The social component of it is very valuable when it comes to recovery and resilience, since the users’ allies can provide a supportive atmosphere and encourage the users to get better by impacting their notions of self-efficacy in a positive manner23. It is also important to notice that SuperBetter is not meant to replace conventional medical advice or treatment; its main purpose is to facilitate good advice, and to help users take a more active role in their own recovery22.
Try it at www.superbetter.com
Although nowadays the market is flooded with many different brands of trackers of this kind (FitBit, Garmin, Jawbone and others) Nike+ is one of the first most successful examples of gamifying running and physical activity. The platform provides an added layer of intrinsic motivation, and when it comes to improvement, getting feedback in real time is an important element that motivates users to run faster and longer, as well as to keep their focus on their running while also enjoying it.
This is how it works: By getting an inexpensive sensor of the size of a poker chip and fitting it comfortably into the sole of almost any standard Nike sneaker, this chip is activated by movement and it communicates with the users’ devices via a radio transmitter in order to gather the users’ distance and speed running data. The users get a point for every mile they run, and they level up as they score enough points. Additionally, the users can earn personal online trophies for their best times and their longest runs, and also for meeting their specific training goals or a streak of certain days. Users can design their own challenges and invite whomever they want to play with or against them, by setting up teams or simply by competing against each other.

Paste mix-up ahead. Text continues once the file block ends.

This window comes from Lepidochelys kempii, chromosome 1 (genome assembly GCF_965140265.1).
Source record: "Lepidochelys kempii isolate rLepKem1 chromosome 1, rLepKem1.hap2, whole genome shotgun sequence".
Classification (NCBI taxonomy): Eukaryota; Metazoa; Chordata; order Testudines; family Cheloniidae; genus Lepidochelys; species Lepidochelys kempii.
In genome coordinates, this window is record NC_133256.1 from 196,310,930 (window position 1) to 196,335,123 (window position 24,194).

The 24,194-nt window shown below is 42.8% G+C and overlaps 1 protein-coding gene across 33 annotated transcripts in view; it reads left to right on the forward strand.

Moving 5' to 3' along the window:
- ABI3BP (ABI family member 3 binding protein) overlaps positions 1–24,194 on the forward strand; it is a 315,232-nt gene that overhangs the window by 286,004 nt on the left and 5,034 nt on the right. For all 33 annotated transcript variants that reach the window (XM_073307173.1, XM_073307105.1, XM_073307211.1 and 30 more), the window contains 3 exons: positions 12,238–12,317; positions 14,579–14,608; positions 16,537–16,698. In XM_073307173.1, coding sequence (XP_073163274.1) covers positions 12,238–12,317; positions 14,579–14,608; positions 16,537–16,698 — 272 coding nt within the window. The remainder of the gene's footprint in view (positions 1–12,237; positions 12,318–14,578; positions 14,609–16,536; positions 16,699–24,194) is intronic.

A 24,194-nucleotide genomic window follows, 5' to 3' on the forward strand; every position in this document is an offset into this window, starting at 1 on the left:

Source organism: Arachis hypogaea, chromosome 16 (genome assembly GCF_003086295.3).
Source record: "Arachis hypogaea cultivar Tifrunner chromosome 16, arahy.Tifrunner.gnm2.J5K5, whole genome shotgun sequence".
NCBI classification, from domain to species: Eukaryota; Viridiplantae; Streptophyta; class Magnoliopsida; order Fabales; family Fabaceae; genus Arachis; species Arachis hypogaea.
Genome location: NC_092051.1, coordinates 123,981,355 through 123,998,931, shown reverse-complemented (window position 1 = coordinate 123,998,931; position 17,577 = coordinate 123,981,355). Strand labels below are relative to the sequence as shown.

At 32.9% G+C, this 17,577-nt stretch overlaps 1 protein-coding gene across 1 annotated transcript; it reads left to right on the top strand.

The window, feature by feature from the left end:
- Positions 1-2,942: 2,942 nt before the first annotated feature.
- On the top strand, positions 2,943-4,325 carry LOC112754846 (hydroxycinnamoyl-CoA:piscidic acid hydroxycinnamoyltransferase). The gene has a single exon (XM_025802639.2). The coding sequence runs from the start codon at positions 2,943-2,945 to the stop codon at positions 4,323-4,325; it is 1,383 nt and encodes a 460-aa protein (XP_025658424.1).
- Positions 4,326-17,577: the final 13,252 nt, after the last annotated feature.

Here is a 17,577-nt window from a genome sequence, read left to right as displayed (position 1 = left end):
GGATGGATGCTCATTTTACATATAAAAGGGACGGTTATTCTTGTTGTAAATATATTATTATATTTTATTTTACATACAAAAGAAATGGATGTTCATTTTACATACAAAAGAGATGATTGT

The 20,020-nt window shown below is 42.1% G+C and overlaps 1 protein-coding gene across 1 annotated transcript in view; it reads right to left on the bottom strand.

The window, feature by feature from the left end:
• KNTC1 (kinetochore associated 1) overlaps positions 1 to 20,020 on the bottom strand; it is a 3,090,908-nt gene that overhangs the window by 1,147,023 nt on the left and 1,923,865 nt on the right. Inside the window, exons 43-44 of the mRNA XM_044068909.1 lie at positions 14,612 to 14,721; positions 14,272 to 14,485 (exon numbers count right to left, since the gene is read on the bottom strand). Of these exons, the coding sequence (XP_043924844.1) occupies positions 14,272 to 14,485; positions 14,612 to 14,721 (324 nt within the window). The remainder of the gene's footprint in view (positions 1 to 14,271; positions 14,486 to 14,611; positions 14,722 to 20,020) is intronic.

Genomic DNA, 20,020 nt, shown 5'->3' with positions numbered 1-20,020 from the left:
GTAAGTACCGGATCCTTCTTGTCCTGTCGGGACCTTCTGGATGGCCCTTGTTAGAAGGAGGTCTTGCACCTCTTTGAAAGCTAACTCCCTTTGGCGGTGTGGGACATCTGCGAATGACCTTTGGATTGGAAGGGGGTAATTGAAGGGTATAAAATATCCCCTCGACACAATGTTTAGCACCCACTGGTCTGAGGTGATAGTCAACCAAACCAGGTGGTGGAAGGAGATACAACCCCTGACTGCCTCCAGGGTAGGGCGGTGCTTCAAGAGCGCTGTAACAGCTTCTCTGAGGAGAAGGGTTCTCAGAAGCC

Users can also create an avatar, which is described as their “mini running partner”, and whom users can customize to look like them. The avatar’s energy levels and animations are based on the user’s running activity.
What is the importance of having an avatar?
Studies suggest that getting feedback from an avatar has an effect on users. An experiment conducted at Standford University’s Virtual Human Interaction Lab (VHIL) showed that watching customized, look-alike avatars lose or gain weight as we do exercise make us work longer and harder. Participants who received this type of feedback from their avatars volunteered to do on average eight times more exercise repetitions that participants without that kind of feedback26.
In gamified platforms such as Chore Wars, Habitica, SuperBetter and Nike +, as well as many others, our task is to make that avatar better, stronger and richer in as many different ways as possible: more experience, abilities, stronger armor, more skills, talent, and a bigger reputation. The process of leveling up has an effect on our surge of positive emotions as well22.
Check Nike+ and its products at its website
You could also check how an example of how they made a game based on the users' running data: